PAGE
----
U.S. Navy training film about escape from ditched modern jet fighters that sink faster than the old propeller airplanes
United States USA Date:1965 Duration:3 min 32 sec Sound:Yes
An F6F Hellcat ditches in the sea. It floats long enough to allow pilot to abandon it before sinking. Next an A-4 Skyhawk ditches. Narrator remarks about the short time for escape from such aircraft on the surface of the water. Views of tests conducted by the U.S. Navy to test the sink rates of jet aircraft from various heights and attitudes. A dummy is placed in the cockpit of a derelict F9F Panther, which is lifted by a crane and is dropped into water from a low height. It is seen floating. (Narrator states that even with no structural damage, it sinks in less than a minute.) Next an FJ-2 Fury is dropped from about 55 feet. Due to structural damage, narrator states such an aircraft may sink in a few seconds, and generally between zero to 55 seconds.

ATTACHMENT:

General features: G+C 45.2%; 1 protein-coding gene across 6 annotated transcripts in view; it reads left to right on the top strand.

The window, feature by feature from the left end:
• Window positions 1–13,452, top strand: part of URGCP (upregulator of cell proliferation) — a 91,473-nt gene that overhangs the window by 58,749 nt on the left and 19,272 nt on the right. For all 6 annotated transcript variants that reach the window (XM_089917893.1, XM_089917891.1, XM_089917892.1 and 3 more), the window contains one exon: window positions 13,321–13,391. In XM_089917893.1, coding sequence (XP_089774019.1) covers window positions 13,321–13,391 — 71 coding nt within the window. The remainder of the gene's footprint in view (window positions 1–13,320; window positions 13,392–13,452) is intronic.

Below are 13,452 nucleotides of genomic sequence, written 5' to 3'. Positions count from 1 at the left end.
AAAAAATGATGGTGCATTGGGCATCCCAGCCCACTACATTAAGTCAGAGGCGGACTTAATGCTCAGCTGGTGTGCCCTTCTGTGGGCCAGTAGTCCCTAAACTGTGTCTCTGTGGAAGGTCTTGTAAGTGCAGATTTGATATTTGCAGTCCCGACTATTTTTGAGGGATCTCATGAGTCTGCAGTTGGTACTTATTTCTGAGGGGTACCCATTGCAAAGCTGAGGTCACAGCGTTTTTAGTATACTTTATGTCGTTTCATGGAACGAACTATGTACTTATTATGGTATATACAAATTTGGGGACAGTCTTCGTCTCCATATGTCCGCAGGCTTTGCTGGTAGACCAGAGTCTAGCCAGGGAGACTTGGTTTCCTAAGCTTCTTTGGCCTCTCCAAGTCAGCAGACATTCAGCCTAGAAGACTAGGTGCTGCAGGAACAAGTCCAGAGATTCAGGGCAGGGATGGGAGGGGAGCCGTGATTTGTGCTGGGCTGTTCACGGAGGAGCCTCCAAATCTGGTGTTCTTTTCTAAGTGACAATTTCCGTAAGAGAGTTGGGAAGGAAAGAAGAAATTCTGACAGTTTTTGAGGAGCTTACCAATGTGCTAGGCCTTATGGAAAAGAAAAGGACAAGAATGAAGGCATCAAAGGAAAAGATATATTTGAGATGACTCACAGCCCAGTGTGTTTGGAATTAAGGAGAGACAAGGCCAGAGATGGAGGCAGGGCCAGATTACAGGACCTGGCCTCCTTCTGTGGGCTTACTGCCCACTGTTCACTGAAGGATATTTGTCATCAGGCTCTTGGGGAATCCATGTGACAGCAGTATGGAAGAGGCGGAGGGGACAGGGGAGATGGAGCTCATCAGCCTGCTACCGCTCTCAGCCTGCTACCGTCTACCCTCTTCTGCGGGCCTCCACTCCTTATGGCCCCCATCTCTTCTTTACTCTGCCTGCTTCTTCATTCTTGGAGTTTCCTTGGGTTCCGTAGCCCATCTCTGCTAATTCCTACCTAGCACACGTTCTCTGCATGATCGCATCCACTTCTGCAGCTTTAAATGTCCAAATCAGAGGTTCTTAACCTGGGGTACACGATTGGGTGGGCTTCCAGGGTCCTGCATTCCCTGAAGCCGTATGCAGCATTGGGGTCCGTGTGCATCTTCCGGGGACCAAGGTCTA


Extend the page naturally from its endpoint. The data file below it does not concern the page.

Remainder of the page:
View of crane operator and then of an airplane sinking rapidly. Scene shifts to James F. Roth of U.S. Navy Attack Squadron 42,(VA-42) the "Green Pawns," in the closed cockpit of a Navy jet airplane. Next, an F-4 phantom jet is seen being catapulted from an aircraft carrier. Animation shows that the airplane falling into the sea right after takeoff will sink ballistically and can descend as deep as 100 feet in 10 seconds.
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